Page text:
Will Robbie Grossman be Detroit Tigers’ first 20/20 guy since 2009? ‘God willing’

Detroit Free Press

Robbie Grossman could become No. 7 by the end of the season.

It’s been 12 years since a Detroit Tigers player reached at least 20 home runs and 20 stolen bases in a single season. The franchise’s exclusive club formed in 1984, when Gibson slugged 27 home runs and stole 29 bases — leading the Tigers to a World Series championship. A new member hasn’t joined since Granderson in 2007 and 2009.

Has Grossman thought about any of this?

He didn’t hesitate, replying: “100%.”

“Three weeks left, right?” he continued. “We’ll see. Hopefully, God willing.”

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In his ninth MLB season and first for the Tigers, Grossman is hitting .241 with 20 doubles, 23 home runs, 65 RBIs, 87 walks and 138 strikeouts over 140 games. He has a .357 on-base percentage and 17 stolen bases.

Grossman has to steal three bases over the last 17 games to reach the milestones.

“I’m definitely aware of that,” said rookie Akil Baddoo, who has 12 home runs and 14 stolen bases across 110 games. “I’m hoping he gets to 20/20. It just shows how much work he puts in on and off the field and how prepared he is each and every day. It’s a good thing to see.”

Gibson finished his Tigers career with four 20/20 seasons, 1984, 1985, 1986 and 1987. As for the other five players: Trammell did so in 1986 and 1987; Curtis in 1995; Easley in 1997; Sheffield in 2007; and Granderson in 2007 and 2009. (No player in franchise history has accomplished 30 homers and 30 stolen bases.)

“I don’t want to talk about it until I do it,” Grossman said. “But when you’re mentioned with those names, it’s very humbling.”

Preparation is key

To understand why Grossman is so close to joining the 20/20 club, take note of his power surge.

After all, that’s where the chase began. He crushed his 20th home run Aug. 31 against the Oakland Athletics at Comerica Park, a product of his adaptation to baseball’s new-age obsession with slug while keeping his old-school plate discipline. (There have been 193 20-homer campaigns in franchise history, with 70 players reaching the mark.)

“Hitting singles is great, and you want to get your average up as high as you can,” Grossman said after hitting his 20th long ball. “But the point of this game is to drive the ball, slug and get on base. I felt like I had the on-base thing down. I just wanted to extend my career. I had to figure out how to use my legs when I hit, drive the ball and put some loft in my swing. That’s what led to me doing what I did.”

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The other part of the equation — stolen bases — doesn’t make sense when perusing the analytics. Grossman runs 27.7 feet per second, slower than Derek Hill (30.4), Victor Reyes (28.9), Baddoo (28.8), Willi Castro (28.7), Zack Short (28.4), Niko Goodrum (28.4), Daz Cameron (28.3) and Eric Haase (27.9).

Baddoo has 14 stolen bases, followed by Goodrum (12), Castro (7), Hill (6), Reyes (4), Cameron (4), Short (2) and Haase (2). The metrics aren’t in Grossman’s favor, but he leads the pack with 17 stolen bases.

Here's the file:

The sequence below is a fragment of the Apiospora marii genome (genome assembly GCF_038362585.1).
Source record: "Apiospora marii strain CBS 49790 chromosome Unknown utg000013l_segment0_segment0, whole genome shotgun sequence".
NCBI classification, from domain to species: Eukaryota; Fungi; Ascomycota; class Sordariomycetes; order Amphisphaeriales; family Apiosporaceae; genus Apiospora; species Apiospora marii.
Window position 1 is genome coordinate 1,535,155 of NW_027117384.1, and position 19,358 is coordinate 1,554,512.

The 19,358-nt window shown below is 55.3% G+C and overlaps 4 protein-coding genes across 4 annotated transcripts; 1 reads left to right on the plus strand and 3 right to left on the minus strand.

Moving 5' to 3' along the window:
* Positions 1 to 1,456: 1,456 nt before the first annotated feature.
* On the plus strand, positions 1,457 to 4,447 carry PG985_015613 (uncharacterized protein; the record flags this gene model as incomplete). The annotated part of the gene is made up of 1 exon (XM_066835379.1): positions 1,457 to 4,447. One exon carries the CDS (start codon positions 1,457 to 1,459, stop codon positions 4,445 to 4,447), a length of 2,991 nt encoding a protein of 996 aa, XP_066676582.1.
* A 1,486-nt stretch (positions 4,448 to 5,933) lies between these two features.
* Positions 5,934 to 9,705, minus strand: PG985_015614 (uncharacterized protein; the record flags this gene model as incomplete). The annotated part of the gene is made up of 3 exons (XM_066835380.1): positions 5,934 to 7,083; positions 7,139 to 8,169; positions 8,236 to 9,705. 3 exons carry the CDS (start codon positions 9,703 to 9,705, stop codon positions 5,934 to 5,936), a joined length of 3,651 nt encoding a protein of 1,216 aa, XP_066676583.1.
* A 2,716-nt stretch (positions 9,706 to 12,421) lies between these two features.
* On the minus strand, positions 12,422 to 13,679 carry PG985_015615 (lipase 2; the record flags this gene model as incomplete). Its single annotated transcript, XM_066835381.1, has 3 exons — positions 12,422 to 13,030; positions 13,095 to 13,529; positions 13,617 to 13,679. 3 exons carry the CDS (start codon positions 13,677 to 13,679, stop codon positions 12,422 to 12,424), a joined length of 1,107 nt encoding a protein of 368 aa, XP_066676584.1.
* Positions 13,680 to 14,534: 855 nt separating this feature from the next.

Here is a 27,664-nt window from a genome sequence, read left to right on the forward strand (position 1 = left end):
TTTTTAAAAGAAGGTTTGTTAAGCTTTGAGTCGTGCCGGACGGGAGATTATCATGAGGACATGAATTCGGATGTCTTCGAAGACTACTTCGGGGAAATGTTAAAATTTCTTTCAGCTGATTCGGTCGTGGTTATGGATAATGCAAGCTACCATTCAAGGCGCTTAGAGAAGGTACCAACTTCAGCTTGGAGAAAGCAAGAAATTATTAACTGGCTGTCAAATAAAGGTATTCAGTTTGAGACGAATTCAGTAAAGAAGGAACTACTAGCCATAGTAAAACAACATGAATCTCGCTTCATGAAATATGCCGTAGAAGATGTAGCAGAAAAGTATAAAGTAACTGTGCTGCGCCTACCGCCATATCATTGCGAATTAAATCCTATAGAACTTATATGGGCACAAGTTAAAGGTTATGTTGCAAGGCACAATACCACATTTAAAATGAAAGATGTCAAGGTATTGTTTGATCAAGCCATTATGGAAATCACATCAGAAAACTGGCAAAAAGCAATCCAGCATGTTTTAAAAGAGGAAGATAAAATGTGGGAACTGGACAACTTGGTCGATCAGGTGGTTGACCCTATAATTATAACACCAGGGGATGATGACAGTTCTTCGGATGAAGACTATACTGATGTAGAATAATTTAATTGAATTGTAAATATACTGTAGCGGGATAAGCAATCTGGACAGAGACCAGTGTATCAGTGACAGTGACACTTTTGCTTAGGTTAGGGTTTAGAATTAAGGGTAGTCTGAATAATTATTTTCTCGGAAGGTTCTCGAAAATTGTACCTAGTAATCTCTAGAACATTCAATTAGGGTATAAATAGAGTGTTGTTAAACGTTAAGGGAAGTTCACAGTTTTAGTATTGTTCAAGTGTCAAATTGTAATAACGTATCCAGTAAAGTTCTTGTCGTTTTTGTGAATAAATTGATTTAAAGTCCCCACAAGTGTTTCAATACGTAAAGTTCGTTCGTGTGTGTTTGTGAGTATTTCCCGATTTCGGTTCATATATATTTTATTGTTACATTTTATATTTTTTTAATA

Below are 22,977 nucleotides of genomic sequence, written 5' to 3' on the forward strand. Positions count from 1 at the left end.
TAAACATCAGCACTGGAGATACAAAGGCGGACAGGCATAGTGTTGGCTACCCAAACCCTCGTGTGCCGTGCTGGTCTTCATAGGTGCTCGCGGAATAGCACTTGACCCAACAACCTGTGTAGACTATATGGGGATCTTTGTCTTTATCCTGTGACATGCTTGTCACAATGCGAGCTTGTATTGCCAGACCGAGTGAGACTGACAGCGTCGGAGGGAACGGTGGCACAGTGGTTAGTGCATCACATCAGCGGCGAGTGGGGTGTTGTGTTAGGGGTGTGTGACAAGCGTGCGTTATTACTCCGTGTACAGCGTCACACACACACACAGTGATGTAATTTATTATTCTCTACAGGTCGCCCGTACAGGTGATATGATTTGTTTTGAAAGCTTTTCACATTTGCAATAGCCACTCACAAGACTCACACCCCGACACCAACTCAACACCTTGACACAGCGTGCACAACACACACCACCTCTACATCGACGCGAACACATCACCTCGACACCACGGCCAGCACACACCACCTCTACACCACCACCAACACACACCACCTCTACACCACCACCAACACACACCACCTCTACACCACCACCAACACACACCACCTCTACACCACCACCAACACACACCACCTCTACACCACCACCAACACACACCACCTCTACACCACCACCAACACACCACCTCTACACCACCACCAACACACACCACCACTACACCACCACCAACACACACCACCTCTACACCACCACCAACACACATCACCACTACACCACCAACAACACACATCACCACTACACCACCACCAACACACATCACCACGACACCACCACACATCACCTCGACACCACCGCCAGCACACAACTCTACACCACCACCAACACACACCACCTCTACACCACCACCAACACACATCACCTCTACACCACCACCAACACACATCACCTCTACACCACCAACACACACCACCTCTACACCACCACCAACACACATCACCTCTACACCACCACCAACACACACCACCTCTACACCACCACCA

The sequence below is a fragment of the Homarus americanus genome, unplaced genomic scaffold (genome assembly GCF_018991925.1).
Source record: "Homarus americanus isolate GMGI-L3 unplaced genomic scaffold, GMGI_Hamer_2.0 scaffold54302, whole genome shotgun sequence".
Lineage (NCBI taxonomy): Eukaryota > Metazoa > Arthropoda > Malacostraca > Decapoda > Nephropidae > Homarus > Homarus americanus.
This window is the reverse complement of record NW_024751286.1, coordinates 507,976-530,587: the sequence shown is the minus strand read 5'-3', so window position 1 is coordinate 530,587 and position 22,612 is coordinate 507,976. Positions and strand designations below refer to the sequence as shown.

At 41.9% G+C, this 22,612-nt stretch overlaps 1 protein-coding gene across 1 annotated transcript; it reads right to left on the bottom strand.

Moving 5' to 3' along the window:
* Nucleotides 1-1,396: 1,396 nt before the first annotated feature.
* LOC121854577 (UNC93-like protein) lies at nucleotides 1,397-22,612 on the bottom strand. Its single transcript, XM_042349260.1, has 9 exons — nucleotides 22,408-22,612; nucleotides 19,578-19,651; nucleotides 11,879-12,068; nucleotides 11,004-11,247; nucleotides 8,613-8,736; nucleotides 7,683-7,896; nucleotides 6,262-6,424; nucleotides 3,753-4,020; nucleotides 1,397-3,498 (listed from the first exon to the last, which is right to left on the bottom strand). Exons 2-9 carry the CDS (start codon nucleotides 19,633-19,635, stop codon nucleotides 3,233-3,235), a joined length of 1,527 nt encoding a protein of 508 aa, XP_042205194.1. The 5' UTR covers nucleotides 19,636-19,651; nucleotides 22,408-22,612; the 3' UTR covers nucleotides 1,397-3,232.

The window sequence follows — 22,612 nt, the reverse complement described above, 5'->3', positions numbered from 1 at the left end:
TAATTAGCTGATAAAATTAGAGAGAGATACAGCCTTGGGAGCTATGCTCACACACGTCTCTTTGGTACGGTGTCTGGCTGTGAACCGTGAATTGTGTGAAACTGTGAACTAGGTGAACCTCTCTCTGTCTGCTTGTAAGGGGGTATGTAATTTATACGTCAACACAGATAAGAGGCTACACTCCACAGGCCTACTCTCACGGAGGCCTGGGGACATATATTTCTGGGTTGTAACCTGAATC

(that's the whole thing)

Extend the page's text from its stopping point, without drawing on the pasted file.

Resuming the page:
“When you’re a good base-stealer, you don’t necessarily need really good speed,” Baddoo said. “It’s knowing when to go, what pitchers to run on and the pitchers’ tendencies. That’s something that Robbie Grossman always has. He studies the game in and out. It’s homework and preparation that allows him to steal a lot of bases and know when to run.”

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That’s why the eye test is also important when evaluating performance.

It’s obvious Grossman’s preparation gives him an advantage. His on-base percentage — thanks to 86 walks, the third-most in MLB — offers him ample opportunities to steal bases, so when he gets to first base, he relies on his homework.

“It’s something I always wanted to do,” Grossman said. “Last year, in the shortened season, I stole eight (in 51 games). I finally figured out it goes into doing more homework on this stuff and learning how to do it. There’s an art to stealing bases. There’s something to be said about when he’s going to throw the breaking ball and who’s catching. So much goes into it.”

To reach 17 stolen bases, Grossman swiped four bases in April (26 games), four in May (26 games), one in June (25 games), three in July (25 games), three in August (26 games) and two through 12 games in September.

The Tigers’ season finale is Oct. 3 in Chicago against the White Sox.

“Better base-runner than he is fast,” Tigers manager AJ Hinch said. “It does illustrate that the art of stealing the base is simply not speed. It’s not always how fast you are. You could be the fastest guy and not have instincts and not steal bases.”

Grossman will continue relying on his preparation in pursuit of three steals over the next 17 games. If he gets the job done, he will unlock the door to an elite club with some of the greatest players to wear the Old English D.

“That’s what the good teams do better than anyone else,” Grossman said. “They know their opponent better than their opponent knows themselves, that kind of thing. You’re seeing that more and more from the teams that are successful.”

Evan Petzold is a sports reporter at the Detroit Free Press. Contact him at epetzold@freepress.com or follow him on Twitter @EvanPetzold. Read more on the Detroit Tigers and sign up for our Tigers newsletter

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